# Fourier transform

1. Sep 16, 2008

### LocationX

A vector function can be decomposed to form a curl free and divergence
free parts:

$$\vec{f}(\vec{r})=\vec{f_{\parallel}}(\vec{r'})+\vec{f_{\perp}}(\vec{r'})$$

where

$$\vec{f_{\parallel}}(\vec{r'}) = - \vec{\nabla} \left( \frac{1}{4 \pi} \int d^3 r' \frac{\vec{\nabla'} \cdot \vec{f}(\vec{r'})}{|\vec{r}-\vec{r'}|} \right)$$

and

$$\vec{f_{\perp}}(\vec{r'}) = \vec{\nabla} \times \left( \frac{1}{4 \pi} \int d^3 r' \frac{\vec{\nabla'} \times \vec{f}(\vev{r'})}{|\vec{r}-\vec{r'}|}$$

I am trying to take the Fourier transform of
$\vec{f_{\parallel}}(\vec{r'})$ and
$\vec{f_{\perp}}(\vec{r})$

I am starting at $\vec{f_{\parallel}}(\vec{r'})$. We know
that the fourier transform is given by:

$$\vec{f}(\vec{k}) = \int_{-\infty}^{\infty} d^3r e^{- i \vec{k} \cdot \vec{r}} \vec{f}(\vec{r})$$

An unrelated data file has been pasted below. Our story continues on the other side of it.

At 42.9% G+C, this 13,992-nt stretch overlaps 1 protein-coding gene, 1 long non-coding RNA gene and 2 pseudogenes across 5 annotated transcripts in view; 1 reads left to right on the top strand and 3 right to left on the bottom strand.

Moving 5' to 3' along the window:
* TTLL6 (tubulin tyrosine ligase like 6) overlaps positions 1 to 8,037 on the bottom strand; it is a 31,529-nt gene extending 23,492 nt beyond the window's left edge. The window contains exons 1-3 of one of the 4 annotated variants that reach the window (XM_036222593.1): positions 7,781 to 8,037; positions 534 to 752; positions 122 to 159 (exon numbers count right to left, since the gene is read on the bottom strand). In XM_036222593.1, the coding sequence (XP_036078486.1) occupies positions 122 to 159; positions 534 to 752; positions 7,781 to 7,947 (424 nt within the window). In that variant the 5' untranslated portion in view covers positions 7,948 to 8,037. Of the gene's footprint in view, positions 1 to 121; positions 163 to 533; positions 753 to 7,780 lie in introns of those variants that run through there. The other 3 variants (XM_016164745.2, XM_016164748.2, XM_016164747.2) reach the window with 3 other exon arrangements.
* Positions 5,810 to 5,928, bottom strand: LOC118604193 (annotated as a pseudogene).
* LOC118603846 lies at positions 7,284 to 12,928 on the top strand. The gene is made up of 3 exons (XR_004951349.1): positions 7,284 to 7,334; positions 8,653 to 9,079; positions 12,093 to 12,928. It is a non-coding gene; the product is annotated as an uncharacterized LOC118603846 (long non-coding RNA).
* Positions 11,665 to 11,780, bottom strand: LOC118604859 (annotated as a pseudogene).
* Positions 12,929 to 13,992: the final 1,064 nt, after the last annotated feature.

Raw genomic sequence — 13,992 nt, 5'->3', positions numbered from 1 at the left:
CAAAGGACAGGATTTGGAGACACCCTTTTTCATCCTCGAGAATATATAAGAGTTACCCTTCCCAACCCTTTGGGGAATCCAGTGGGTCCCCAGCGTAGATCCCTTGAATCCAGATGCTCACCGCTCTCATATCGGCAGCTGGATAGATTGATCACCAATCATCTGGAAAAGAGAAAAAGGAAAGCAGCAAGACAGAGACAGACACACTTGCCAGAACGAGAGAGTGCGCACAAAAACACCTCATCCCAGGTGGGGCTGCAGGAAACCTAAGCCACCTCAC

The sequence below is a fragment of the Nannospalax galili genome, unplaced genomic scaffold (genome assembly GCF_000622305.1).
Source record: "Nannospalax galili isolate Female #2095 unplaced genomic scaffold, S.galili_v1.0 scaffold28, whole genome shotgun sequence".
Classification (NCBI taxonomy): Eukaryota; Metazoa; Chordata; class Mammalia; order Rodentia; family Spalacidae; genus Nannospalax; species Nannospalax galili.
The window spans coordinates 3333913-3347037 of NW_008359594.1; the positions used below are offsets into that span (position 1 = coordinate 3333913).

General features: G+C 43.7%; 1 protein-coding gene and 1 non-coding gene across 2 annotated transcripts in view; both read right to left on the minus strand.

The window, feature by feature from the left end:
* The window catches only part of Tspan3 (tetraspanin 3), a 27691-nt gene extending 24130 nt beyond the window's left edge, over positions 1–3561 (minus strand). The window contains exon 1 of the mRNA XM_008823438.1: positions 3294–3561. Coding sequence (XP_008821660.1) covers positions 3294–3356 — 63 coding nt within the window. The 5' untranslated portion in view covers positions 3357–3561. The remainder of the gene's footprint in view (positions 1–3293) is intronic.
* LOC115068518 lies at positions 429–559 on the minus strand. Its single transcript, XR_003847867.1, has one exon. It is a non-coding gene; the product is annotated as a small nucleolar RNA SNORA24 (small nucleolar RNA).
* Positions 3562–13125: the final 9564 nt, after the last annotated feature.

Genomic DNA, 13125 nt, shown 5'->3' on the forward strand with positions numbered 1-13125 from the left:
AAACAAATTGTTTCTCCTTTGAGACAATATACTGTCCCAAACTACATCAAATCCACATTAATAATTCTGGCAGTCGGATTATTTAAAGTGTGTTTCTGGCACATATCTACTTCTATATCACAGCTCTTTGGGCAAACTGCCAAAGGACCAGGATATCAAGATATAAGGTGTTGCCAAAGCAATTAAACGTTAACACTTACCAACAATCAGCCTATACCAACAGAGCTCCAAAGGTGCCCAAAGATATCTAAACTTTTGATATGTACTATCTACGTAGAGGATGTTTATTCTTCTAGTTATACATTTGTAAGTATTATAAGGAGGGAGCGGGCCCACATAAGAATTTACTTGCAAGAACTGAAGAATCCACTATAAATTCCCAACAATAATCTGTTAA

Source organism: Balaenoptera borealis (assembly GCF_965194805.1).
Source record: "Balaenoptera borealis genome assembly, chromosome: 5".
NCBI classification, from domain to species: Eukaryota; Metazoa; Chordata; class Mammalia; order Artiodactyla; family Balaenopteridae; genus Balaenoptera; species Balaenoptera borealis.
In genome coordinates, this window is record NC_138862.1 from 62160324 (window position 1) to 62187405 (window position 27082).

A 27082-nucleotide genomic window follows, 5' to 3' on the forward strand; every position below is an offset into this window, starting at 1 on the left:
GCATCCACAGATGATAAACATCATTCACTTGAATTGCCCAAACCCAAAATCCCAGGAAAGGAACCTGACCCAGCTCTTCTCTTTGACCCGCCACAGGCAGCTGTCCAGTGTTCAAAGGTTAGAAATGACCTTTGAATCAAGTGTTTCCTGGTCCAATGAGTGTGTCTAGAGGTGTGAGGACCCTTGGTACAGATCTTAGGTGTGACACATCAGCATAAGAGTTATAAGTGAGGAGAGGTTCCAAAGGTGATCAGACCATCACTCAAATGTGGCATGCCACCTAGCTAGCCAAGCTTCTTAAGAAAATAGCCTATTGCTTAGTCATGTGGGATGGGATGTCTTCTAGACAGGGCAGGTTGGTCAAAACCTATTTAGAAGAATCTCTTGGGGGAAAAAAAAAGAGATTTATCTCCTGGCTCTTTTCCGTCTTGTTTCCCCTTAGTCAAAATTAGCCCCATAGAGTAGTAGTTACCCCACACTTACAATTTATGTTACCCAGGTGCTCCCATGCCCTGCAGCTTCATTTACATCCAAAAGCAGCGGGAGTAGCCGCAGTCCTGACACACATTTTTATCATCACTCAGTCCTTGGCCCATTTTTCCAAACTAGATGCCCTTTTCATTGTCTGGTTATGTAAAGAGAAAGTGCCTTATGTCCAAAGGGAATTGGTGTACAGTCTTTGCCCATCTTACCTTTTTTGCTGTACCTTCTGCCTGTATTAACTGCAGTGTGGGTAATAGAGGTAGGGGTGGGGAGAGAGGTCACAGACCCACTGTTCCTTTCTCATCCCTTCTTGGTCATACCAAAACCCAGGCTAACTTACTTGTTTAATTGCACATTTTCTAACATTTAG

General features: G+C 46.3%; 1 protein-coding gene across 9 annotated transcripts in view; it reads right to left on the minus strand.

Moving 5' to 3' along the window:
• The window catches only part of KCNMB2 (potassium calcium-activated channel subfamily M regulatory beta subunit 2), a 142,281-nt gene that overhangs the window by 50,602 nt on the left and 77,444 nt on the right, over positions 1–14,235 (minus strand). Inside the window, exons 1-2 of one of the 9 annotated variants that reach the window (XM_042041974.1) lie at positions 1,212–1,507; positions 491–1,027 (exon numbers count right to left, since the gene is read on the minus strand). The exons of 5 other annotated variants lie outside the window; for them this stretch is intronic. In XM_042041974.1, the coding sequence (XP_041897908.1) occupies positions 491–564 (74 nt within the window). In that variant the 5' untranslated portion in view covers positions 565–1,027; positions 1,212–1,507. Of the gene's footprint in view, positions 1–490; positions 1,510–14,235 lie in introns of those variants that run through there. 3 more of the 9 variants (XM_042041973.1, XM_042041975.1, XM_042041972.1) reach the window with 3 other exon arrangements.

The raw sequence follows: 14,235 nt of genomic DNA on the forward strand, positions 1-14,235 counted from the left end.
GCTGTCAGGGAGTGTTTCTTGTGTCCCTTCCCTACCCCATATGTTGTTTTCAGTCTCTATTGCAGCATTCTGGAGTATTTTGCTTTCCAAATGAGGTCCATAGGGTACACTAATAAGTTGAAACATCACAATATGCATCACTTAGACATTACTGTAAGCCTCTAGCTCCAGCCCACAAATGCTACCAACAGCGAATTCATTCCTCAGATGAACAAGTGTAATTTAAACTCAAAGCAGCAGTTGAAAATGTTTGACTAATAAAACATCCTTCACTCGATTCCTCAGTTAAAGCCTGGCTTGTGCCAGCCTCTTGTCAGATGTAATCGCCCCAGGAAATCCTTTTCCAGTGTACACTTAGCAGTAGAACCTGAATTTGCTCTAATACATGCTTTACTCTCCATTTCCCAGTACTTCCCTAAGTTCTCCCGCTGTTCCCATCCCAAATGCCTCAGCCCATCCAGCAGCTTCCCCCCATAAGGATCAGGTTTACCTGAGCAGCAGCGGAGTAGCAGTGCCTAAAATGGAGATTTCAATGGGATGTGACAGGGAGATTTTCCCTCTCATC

$$\vec{f}(\vec{r}) = \frac{1}{(2 \pi)^3} \int_{-\infty}^{\infty} d^3k e^{- i \vec{k} \cdot \vec{r}} \vec{f}(\vec{k})$$

I'm not exactly sure where to begin. If I just plug and chug , we'd have:

$$\vec{f}(\vec{k}) = \int_{-\infty}^{\infty} d^3r e^{- i \vec{k} \cdot \vec{r}} \vec{f}(\vec{r})$$

$$\vec{f}(\vec{k}) = \int_{-\infty}^{\infty} e^{- i \vec{k} \cdot \vec{r}} - \vec{\nabla} \left( \frac{1}{4 \pi} \int \frac{\vec{\nabla'} \cdot \vec{f}(\vec{r'})}{|\vec{r}-\vec{r'}|} d^3 r' \right) d^3r$$

I just do not see a simple way of tacking this problem. Any thoughts
would be appreciated.